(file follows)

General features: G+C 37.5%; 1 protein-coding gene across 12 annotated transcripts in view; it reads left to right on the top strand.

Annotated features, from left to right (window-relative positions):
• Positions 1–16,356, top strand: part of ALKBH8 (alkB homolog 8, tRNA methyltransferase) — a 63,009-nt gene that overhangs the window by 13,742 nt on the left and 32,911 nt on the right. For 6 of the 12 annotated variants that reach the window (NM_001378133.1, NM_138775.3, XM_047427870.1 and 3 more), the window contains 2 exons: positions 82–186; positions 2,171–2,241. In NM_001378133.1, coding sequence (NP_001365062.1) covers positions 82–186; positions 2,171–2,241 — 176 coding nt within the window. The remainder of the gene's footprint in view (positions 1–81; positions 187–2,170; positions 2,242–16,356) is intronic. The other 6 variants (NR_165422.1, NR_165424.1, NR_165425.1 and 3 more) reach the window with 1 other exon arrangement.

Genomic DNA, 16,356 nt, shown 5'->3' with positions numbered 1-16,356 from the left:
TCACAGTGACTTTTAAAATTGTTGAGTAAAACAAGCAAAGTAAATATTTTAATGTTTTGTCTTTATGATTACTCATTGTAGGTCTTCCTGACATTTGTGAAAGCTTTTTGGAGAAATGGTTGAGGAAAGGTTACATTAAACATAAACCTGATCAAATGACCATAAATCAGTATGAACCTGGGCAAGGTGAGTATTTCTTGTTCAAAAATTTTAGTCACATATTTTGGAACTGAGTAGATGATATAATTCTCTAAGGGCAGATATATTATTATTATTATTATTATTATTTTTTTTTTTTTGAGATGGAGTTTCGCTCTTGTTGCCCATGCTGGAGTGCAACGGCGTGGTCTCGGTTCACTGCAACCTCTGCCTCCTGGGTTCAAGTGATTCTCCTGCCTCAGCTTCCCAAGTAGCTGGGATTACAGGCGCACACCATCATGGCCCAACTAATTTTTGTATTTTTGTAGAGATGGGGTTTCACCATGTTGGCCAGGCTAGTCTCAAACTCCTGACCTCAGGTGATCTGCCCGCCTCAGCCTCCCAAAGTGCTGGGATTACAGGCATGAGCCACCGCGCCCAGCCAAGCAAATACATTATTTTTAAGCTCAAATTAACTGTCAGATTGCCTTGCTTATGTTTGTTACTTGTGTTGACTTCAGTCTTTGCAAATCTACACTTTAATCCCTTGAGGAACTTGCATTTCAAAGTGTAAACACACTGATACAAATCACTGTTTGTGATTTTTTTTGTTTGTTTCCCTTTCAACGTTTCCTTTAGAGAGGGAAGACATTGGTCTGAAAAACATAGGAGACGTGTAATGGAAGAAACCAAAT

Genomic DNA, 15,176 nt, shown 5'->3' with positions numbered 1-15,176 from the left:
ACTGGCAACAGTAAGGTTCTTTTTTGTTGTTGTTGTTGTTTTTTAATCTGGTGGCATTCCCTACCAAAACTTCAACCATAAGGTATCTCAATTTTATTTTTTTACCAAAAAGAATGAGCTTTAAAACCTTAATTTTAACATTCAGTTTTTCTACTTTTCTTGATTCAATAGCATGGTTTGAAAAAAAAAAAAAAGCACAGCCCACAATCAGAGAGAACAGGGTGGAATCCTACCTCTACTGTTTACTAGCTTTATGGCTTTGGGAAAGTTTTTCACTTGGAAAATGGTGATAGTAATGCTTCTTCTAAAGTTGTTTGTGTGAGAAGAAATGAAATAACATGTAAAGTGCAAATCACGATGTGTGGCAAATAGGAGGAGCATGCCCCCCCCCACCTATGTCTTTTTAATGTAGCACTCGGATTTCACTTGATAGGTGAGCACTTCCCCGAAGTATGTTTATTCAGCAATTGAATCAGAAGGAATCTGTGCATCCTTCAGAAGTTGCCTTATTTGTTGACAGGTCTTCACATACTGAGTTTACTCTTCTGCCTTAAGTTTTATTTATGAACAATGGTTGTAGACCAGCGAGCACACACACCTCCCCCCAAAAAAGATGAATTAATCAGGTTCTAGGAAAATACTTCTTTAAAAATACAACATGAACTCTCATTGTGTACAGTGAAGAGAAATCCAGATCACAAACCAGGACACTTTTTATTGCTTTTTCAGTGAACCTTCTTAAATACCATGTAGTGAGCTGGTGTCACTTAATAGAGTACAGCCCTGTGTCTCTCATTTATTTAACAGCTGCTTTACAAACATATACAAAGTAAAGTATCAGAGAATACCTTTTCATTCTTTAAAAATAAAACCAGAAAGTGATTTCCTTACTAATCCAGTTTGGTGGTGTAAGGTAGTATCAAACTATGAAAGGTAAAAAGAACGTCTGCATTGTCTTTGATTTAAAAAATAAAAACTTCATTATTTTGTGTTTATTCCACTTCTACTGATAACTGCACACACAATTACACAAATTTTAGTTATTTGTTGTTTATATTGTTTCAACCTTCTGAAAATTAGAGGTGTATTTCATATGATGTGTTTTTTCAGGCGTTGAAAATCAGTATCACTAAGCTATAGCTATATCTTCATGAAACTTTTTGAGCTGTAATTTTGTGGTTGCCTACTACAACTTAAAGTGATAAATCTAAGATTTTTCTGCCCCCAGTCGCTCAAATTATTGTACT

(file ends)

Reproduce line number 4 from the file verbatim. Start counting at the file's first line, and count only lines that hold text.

Genomic DNA, 16,356 nt, shown 5'->3' with positions numbered 1-16,356 from the left: